I don't really need bike lights at this time of year, but it's a good time to get ready for winter. So I've ordered some stuff.
The most interesting thing I've ordered, is a 3 watt red LED. It's a light-coloured red, and it'll be very bright. But how to drive it?
It takes 2 to 2.5 volts, 700 milliamps. I want to drive it from the bike battery, and that means at least 8 volts, probably more. So, in order not to burn the led out, you have to put in a resistor, to limit the current and drop the voltage. The problem with that, is that most of the power being drawn from the battery, it being used to heat up the resistor, and so is wasted.
I have an idea. I have a buck converter; this will take 5 to 30 volts input, and put out 1.5 to 27 volts output, and it runs at 92% efficiency. Hardly any waste! I'll set it for 2 volts, then slowly turn up the wick until the led is pulling the 0.7 amps it's rated at.
Then I wondered how to make it blink. I've got two plans. Plan A, is, I've ordered a flashing rear light, that also lays down two lines to the side of the bike and behind me, thus marking out an area that I'm hoping a car driver won't go into. So I'll have one very bright rear light, and one that flashes. Plan B is more interesting. I've ordered a relay flasher; the sort that's used to flash turn indicators. I think I might be able to use that to make the big rear light flash.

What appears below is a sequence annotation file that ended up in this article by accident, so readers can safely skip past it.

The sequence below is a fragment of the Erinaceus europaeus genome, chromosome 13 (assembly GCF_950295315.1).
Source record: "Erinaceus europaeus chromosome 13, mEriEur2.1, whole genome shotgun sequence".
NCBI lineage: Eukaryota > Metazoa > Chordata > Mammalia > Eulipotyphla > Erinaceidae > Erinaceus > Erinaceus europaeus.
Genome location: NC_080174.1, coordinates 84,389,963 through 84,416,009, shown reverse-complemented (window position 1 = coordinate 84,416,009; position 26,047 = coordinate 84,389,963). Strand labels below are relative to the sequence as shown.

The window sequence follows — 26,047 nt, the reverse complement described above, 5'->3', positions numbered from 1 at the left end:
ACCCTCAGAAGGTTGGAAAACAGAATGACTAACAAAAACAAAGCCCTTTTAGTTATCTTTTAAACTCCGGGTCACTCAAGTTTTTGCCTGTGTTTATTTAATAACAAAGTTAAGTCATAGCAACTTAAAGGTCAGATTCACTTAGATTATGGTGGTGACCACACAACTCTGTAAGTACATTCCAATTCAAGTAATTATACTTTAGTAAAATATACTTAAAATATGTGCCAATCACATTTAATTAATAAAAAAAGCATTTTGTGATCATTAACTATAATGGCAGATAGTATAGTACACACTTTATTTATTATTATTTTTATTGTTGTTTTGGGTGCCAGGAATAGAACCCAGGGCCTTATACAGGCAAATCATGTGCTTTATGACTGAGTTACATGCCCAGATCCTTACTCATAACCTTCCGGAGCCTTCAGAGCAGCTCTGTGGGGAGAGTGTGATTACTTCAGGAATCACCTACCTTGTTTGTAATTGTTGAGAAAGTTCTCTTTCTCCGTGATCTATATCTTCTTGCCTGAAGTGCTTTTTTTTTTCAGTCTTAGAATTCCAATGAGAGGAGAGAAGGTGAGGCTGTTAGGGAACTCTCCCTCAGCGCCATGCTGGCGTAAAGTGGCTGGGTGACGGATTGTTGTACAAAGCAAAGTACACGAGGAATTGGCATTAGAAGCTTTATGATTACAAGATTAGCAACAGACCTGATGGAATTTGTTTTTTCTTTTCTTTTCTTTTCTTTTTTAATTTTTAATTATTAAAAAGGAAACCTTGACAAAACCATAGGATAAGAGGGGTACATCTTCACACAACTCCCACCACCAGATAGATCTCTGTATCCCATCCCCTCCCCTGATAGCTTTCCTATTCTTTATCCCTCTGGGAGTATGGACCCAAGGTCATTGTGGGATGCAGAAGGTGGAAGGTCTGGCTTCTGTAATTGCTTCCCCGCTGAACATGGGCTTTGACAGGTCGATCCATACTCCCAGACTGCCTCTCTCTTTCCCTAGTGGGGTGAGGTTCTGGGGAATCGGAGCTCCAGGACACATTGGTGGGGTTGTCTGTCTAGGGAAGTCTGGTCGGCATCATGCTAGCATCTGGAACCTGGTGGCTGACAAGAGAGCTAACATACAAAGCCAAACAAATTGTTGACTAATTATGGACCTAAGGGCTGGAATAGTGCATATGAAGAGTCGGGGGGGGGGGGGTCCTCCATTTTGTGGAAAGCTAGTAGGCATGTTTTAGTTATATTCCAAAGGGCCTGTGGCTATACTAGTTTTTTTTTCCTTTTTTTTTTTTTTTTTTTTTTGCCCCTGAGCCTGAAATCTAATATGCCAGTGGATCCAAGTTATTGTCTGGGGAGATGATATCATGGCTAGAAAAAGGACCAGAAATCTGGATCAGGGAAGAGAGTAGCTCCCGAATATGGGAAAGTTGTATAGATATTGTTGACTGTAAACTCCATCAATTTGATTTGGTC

As well as the more ordinary front lights I've bought, I've also ordered a 10w white led. That's about 1000 lumens, the equivalent of a 60 watt incandescent light bulb. It was a mere £1, and I think I can drive it with another buck converter (which also cost around £1).
But here's the really exciting proposition. for about £5, I can get a 100 watt led, 8000 lumens. The brightest incandescent that you used to be able to buy was 150 watts, and those are 2700 lumens, so we're talking three of those very bright bulbs. One problem then will be the heat produced by the led; it would need a major heat sink. But the bigger problem would be that I'd blind every car driver coming towards me.
Rather than fixing the voltage, you could just use a constant current supply.ReplyDelete
You can buy them for about 4 quid on eBay.
If there's a fixed voltage across the LED, and the temperature of the LED changes I'd expect the current to also change. I've not done the maths or the experiment though.